Network Data Encapsulation

The primary reason for looking at any network model is to better understand how systems communicate. In real-life, network communication requires that data be encapsulated by the sender, transmitted over the network, and then de-encapsulated by the receiver. This is best illustrated by looking at what happens when one system running TCP/IP sends data to another. The list below outlines 5 simplified steps in a typical TCP/IP data transfer over an Ethernet network. Note that each layer considers whatever has been passed down to it from an upper layer as “data”. It doesn’t concern itself with what was added by the upper layers.

  1. Data is created by an application such an FTP client program. Let’s assume that a file transfer is being initiated with a local FTP server.
  2. The data is passed to the Host-to-host (Transport) layer, where it is encapsulated to include source and destination port numbers. These uniquely identify the applications that the data should be passed between. For example, if this data were being sent to an FTP server, the destination port would be TCP 21. The data is now considered to be a segment.
  3. The data is passed to the Internet (Network) layer, where it is again encapsulated to include information such as the source and destination IP addresses. The data is now considered to be a packet.
  4. The data is passed down to the Network Interface (Data Link) layer, where it is encapsulated for Ethernet to include source and destination MAC addresses, as well as the an error-checking mechanism known as a cyclic redundancy check (CRC). The data is now considered to be a frame.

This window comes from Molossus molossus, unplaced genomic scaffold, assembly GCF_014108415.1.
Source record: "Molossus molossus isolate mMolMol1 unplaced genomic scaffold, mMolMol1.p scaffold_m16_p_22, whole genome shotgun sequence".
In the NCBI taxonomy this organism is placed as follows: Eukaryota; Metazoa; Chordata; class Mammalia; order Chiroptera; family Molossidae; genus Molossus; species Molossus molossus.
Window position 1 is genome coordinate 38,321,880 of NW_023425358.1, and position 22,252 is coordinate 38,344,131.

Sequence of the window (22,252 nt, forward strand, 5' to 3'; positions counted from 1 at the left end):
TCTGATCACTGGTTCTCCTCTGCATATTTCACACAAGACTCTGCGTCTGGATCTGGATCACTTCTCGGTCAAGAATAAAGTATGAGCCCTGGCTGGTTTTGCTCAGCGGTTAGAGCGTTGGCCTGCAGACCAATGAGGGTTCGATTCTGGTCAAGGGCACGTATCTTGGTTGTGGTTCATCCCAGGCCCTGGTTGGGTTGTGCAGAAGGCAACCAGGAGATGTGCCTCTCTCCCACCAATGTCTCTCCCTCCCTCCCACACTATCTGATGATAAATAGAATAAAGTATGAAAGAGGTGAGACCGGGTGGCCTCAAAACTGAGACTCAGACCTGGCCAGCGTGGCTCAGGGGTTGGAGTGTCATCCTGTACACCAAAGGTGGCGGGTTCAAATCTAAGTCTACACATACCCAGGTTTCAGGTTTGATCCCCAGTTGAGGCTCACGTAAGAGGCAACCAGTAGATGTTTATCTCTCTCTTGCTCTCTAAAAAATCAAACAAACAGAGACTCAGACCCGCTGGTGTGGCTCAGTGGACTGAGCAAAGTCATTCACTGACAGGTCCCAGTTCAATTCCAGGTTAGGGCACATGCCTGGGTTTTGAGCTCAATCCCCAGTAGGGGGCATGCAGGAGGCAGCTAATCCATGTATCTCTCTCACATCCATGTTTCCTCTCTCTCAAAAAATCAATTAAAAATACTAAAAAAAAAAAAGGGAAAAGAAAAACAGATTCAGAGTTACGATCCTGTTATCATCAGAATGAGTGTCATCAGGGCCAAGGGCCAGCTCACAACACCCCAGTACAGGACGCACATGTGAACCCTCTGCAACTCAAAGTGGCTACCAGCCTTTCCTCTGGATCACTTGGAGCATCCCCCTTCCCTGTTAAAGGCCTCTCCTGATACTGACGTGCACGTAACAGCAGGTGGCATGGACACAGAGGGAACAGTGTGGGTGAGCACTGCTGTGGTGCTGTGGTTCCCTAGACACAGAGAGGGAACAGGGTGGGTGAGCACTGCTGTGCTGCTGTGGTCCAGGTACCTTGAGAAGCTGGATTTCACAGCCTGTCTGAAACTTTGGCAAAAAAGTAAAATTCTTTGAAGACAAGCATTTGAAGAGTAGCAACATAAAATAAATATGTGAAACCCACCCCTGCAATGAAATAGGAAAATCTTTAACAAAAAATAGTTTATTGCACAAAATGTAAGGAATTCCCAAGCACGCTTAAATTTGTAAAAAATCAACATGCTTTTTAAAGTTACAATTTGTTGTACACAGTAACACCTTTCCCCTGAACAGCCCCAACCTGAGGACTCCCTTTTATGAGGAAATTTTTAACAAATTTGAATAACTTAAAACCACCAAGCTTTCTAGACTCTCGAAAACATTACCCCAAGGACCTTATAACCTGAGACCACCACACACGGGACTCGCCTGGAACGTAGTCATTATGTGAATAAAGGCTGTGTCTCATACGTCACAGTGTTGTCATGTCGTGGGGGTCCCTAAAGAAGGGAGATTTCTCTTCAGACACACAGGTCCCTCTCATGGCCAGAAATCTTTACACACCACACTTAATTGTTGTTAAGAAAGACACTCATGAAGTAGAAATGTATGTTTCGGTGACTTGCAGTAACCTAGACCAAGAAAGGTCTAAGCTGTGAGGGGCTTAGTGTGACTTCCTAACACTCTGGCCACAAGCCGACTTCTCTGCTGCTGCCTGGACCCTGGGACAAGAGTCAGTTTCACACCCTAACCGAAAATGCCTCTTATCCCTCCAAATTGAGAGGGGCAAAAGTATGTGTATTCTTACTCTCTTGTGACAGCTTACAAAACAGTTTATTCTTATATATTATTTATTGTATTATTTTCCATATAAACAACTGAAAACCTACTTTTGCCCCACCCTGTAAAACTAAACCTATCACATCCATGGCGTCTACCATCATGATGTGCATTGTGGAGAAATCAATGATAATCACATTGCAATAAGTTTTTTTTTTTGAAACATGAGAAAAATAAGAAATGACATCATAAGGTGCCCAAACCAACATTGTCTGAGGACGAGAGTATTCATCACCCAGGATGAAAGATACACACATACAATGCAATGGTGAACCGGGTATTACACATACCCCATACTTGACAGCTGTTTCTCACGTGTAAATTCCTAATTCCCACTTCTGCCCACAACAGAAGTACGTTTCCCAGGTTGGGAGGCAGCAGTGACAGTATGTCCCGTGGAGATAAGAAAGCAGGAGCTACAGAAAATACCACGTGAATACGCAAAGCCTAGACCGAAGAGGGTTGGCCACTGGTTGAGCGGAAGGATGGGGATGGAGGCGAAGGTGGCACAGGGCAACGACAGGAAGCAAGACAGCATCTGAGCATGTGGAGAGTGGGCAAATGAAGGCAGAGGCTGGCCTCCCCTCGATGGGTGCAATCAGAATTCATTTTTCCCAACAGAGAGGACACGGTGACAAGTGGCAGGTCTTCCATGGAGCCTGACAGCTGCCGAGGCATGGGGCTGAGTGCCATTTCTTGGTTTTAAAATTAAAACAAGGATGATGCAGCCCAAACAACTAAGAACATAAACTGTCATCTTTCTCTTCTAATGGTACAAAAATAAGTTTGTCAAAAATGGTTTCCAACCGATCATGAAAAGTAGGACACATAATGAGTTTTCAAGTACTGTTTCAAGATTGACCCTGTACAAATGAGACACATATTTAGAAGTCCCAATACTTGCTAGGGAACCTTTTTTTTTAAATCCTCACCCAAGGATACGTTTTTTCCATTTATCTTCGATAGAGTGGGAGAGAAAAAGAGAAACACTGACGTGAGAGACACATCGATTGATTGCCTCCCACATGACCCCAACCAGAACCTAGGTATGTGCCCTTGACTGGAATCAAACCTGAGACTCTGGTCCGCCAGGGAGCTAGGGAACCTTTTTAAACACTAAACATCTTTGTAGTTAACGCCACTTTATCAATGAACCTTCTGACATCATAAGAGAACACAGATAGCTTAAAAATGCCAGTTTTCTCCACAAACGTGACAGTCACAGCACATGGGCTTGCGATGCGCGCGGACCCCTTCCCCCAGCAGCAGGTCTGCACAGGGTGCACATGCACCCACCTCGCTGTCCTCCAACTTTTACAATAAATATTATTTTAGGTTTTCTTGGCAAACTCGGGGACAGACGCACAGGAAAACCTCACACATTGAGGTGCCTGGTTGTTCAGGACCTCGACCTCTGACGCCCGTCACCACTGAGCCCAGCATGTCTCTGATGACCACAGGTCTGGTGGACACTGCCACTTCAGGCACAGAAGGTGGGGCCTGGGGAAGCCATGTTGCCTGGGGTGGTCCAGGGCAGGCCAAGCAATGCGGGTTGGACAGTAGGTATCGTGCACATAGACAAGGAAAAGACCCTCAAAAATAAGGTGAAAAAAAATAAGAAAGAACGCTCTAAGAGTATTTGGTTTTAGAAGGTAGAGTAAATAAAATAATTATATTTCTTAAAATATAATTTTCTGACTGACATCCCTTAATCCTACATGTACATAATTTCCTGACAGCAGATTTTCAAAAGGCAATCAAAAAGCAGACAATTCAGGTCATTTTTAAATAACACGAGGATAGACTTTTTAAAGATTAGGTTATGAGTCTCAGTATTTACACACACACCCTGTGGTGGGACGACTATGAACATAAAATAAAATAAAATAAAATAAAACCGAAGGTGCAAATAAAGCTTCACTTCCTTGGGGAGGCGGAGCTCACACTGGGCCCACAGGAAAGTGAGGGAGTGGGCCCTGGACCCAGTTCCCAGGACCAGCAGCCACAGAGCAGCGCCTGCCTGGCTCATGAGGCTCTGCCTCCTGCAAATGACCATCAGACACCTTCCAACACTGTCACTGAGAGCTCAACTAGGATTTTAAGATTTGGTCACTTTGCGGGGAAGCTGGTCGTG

5. The data is converted to a series of bits, and transmitted across the network.

Tip: A CRC is also often referred to as a Frame Check Sequence (FCS).

Figure: TCP/IP Data Encapsulation Process 

Note that upon reaching the destination host, the entire process happens in reverse, with each layer de-encapsulating the data by striping away the information that was added at each layer. Eventually, the required data is passed to the FTP server as intended by the FTP client application. Consider the frame captured below using Ethereal, a network protocol analyzer. Notice that each heading area directly corresponds to the encapsulation process just defined (with the exception that the program shows the layers in reverse order).

Ethernet II
Internet Protocol, Src Addr: (, Dst Addr: (
Transmission Control Protocol, Src Port: 4653 (4653), Dst Port: ftp (21), Seq: 2739356837, Ack: 204742999
File Transfer Protocol (FTP)

Author: Dan DiNicolo

Dan DiNicolo is a freelance author, consultant, trainer, and the managing editor of He is the author of the CCNA Study Guide found on this site, as well as many books including the PC Magazine titles Windows XP Security Solutions and Windows Vista Security Solutions. Click here to contact Dan.